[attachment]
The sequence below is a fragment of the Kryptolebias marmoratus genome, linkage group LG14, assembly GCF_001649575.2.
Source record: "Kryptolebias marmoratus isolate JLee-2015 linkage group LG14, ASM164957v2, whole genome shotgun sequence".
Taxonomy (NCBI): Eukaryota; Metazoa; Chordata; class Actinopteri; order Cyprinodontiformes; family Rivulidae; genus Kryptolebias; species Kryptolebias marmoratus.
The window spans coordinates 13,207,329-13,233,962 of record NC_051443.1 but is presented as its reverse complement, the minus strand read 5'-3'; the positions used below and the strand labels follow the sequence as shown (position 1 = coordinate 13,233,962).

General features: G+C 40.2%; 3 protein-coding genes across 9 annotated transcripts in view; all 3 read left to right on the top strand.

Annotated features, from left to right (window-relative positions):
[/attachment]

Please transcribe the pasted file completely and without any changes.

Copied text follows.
The sequence below is a fragment of the Kryptolebias marmoratus genome, linkage group LG14, assembly GCF_001649575.2.
Source record: "Kryptolebias marmoratus isolate JLee-2015 linkage group LG14, ASM164957v2, whole genome shotgun sequence".
Taxonomy (NCBI): Eukaryota; Metazoa; Chordata; class Actinopteri; order Cyprinodontiformes; family Rivulidae; genus Kryptolebias; species Kryptolebias marmoratus.
The window spans coordinates 13,207,329-13,233,962 of record NC_051443.1 but is presented as its reverse complement, the minus strand read 5'-3'; the positions used below and the strand labels follow the sequence as shown (position 1 = coordinate 13,233,962).

General features: G+C 40.2%; 3 protein-coding genes across 9 annotated transcripts in view; all 3 read left to right on the top strand.

Annotated features, from left to right (window-relative positions):